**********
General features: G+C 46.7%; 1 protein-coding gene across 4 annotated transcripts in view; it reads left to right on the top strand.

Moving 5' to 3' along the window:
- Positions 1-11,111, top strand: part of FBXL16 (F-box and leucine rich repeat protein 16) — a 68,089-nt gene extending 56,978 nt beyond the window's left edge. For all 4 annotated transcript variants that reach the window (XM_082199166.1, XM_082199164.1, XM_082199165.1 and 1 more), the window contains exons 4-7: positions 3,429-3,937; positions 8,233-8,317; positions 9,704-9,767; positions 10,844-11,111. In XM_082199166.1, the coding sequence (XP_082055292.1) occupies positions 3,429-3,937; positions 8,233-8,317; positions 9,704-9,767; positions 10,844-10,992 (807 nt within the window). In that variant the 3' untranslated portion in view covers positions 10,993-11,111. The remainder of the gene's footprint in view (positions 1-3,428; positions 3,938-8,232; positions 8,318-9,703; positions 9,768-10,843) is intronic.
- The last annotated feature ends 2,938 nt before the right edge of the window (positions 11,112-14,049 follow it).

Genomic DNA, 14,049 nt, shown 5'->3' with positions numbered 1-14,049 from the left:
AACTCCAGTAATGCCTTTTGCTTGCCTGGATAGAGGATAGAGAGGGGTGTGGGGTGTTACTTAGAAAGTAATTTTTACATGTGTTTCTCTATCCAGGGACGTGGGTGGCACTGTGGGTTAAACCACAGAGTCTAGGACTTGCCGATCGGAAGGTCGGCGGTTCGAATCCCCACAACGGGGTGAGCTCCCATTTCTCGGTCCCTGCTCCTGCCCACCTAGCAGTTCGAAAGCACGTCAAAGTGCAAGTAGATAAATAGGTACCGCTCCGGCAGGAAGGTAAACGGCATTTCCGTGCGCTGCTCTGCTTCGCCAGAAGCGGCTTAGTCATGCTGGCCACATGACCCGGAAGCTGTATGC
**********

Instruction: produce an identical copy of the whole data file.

General features: G+C 46.7%; 1 protein-coding gene across 4 annotated transcripts in view; it reads left to right on the top strand.

Moving 5' to 3' along the window:
- Positions 1-11,111, top strand: part of FBXL16 (F-box and leucine rich repeat protein 16) — a 68,089-nt gene extending 56,978 nt beyond the window's left edge. For all 4 annotated transcript variants that reach the window (XM_082199166.1, XM_082199164.1, XM_082199165.1 and 1 more), the window contains exons 4-7: positions 3,429-3,937; positions 8,233-8,317; positions 9,704-9,767; positions 10,844-11,111. In XM_082199166.1, the coding sequence (XP_082055292.1) occupies positions 3,429-3,937; positions 8,233-8,317; positions 9,704-9,767; positions 10,844-10,992 (807 nt within the window). In that variant the 3' untranslated portion in view covers positions 10,993-11,111. The remainder of the gene's footprint in view (positions 1-3,428; positions 3,938-8,232; positions 8,318-9,703; positions 9,768-10,843) is intronic.
- The last annotated feature ends 2,938 nt before the right edge of the window (positions 11,112-14,049 follow it).

Genomic DNA, 14,049 nt, shown 5'->3' with positions numbered 1-14,049 from the left:
AACTCCAGTAATGCCTTTTGCTTGCCTGGATAGAGGATAGAGAGGGGTGTGGGGTGTTACTTAGAAAGTAATTTTTACATGTGTTTCTCTATCCAGGGACGTGGGTGGCACTGTGGGTTAAACCACAGAGTCTAGGACTTGCCGATCGGAAGGTCGGCGGTTCGAATCCCCACAACGGGGTGAGCTCCCATTTCTCGGTCCCTGCTCCTGCCCACCTAGCAGTTCGAAAGCACGTCAAAGTGCAAGTAGATAAATAGGTACCGCTCCGGCAGGAAGGTAAACGGCATTTCCGTGCGCTGCTCTGCTTCGCCAGAAGCGGCTTAGTCATGCTGGCCACATGACCCGGAAGCTGTATGC